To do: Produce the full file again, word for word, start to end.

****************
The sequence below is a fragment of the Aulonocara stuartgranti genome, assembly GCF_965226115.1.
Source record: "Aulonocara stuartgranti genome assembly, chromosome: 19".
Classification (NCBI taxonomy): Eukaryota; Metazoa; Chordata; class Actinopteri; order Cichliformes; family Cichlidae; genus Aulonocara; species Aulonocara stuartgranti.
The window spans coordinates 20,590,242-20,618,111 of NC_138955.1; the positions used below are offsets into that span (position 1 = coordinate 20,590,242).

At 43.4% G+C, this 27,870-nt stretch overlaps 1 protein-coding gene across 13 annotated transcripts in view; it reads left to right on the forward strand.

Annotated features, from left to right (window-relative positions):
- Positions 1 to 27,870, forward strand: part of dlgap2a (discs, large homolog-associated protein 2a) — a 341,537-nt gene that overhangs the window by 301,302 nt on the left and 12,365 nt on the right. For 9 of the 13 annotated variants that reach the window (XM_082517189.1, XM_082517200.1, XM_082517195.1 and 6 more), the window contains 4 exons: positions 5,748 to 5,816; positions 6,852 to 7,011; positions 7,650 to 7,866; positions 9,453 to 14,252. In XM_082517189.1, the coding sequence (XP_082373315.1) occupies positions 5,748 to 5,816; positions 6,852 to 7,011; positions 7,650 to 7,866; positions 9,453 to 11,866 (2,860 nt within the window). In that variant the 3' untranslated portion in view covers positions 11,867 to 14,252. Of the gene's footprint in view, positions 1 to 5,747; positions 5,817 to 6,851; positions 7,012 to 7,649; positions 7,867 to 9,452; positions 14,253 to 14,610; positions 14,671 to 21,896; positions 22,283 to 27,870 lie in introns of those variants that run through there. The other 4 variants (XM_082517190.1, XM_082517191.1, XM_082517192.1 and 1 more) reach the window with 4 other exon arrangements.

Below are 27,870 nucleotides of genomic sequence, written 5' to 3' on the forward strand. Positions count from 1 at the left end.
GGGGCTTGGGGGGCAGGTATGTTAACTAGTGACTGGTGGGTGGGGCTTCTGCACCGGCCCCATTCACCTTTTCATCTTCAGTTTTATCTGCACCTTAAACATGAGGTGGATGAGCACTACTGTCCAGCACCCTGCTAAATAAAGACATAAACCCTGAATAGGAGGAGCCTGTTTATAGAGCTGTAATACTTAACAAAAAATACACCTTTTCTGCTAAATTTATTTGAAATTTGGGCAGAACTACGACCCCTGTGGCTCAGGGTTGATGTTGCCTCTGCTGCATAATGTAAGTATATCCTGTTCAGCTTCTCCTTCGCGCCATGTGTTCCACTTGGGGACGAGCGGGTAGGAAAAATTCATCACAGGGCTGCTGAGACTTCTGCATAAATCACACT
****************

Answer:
The sequence below is a fragment of the Aulonocara stuartgranti genome, assembly GCF_965226115.1.
Source record: "Aulonocara stuartgranti genome assembly, chromosome: 19".
Classification (NCBI taxonomy): Eukaryota; Metazoa; Chordata; class Actinopteri; order Cichliformes; family Cichlidae; genus Aulonocara; species Aulonocara stuartgranti.
The window spans coordinates 20,590,242-20,618,111 of NC_138955.1; the positions used below are offsets into that span (position 1 = coordinate 20,590,242).

At 43.4% G+C, this 27,870-nt stretch overlaps 1 protein-coding gene across 13 annotated transcripts in view; it reads left to right on the forward strand.

Annotated features, from left to right (window-relative positions):
- Positions 1 to 27,870, forward strand: part of dlgap2a (discs, large homolog-associated protein 2a) — a 341,537-nt gene that overhangs the window by 301,302 nt on the left and 12,365 nt on the right. For 9 of the 13 annotated variants that reach the window (XM_082517189.1, XM_082517200.1, XM_082517195.1 and 6 more), the window contains 4 exons: positions 5,748 to 5,816; positions 6,852 to 7,011; positions 7,650 to 7,866; positions 9,453 to 14,252. In XM_082517189.1, the coding sequence (XP_082373315.1) occupies positions 5,748 to 5,816; positions 6,852 to 7,011; positions 7,650 to 7,866; positions 9,453 to 11,866 (2,860 nt within the window). In that variant the 3' untranslated portion in view covers positions 11,867 to 14,252. Of the gene's footprint in view, positions 1 to 5,747; positions 5,817 to 6,851; positions 7,012 to 7,649; positions 7,867 to 9,452; positions 14,253 to 14,610; positions 14,671 to 21,896; positions 22,283 to 27,870 lie in introns of those variants that run through there. The other 4 variants (XM_082517190.1, XM_082517191.1, XM_082517192.1 and 1 more) reach the window with 4 other exon arrangements.

Below are 27,870 nucleotides of genomic sequence, written 5' to 3' on the forward strand. Positions count from 1 at the left end.
GGGGCTTGGGGGGCAGGTATGTTAACTAGTGACTGGTGGGTGGGGCTTCTGCACCGGCCCCATTCACCTTTTCATCTTCAGTTTTATCTGCACCTTAAACATGAGGTGGATGAGCACTACTGTCCAGCACCCTGCTAAATAAAGACATAAACCCTGAATAGGAGGAGCCTGTTTATAGAGCTGTAATACTTAACAAAAAATACACCTTTTCTGCTAAATTTATTTGAAATTTGGGCAGAACTACGACCCCTGTGGCTCAGGGTTGATGTTGCCTCTGCTGCATAATGTAAGTATATCCTGTTCAGCTTCTCCTTCGCGCCATGTGTTCCACTTGGGGACGAGCGGGTAGGAAAAATTCATCACAGGGCTGCTGAGACTTCTGCATAAATCACACT